The Armstrong Whitworth A.W.52 was an early flying wing aircraft designed and produced by British aircraft manufacturer Armstrong Whitworth.
The A.W.52 emerged out of wartime research into the laminar flow airfoil, which indicated that, in combination with the flying wing configuration, such an aircraft could be dramatically more efficient than traditional designs.
It was pursued to gather data and experience with the configuration in support of Armstrong Whitworth’s ambitions to develop its proposed flying wing jet airliner.
Construction of the A.W.52 commenced during the late 1940s, a total of three aircraft, the A.W.52G glider and two jet powered aircraft, were constructed for the research program.
On 13 November 1947, the A.W.52 performed its maiden flight.
On 30 May 1949, during a test flight, the first prototype encountered severe pitch oscillation that motivated its test pilot, John Oliver Lancaster, to eject from the aircraft; the incident was the first occasion of an genuine emergency ejection by a British pilot.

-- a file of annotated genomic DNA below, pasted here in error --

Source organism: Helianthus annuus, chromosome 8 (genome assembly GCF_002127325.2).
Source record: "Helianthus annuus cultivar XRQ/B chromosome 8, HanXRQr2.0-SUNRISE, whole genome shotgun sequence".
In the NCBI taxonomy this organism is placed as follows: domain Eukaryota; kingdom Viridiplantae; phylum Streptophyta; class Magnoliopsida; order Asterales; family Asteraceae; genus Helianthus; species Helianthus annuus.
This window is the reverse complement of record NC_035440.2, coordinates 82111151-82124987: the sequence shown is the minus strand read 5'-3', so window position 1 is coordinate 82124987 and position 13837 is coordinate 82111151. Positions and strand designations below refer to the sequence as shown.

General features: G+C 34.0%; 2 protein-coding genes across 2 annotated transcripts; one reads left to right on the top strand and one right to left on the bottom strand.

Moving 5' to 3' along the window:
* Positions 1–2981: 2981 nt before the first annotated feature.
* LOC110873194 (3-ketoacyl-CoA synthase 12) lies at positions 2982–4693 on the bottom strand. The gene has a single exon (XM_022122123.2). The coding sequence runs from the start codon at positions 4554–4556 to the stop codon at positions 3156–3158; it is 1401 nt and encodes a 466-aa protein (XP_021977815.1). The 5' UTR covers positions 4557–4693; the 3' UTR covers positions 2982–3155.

The first prototype recovered and descended to the ground relatively undamaged.
Shortly thereafter, Armstrong Whitworth decided to terminate all development work, having lost confidence in the configuration’s practicality and the envisioned flying wing airliner that the A.W.52 was intended to lead to.
Despite the termination, the second prototype remained flying with the Royal Aircraft Establishment until 1954.
4,000 lb (1,800 kg) / 300 cu ft (8.5 m3)
37 ft 5 in (11.4 m)
89 ft 11 in (27.4 m)
14 ft 5 in (4.4 m)
1,314 sq ft (122.1 m2)
NPL.655-3-218 at root, tapering to NPL.655-3-118 at extremity of the centre section and to NPL.654-3-015 at the tips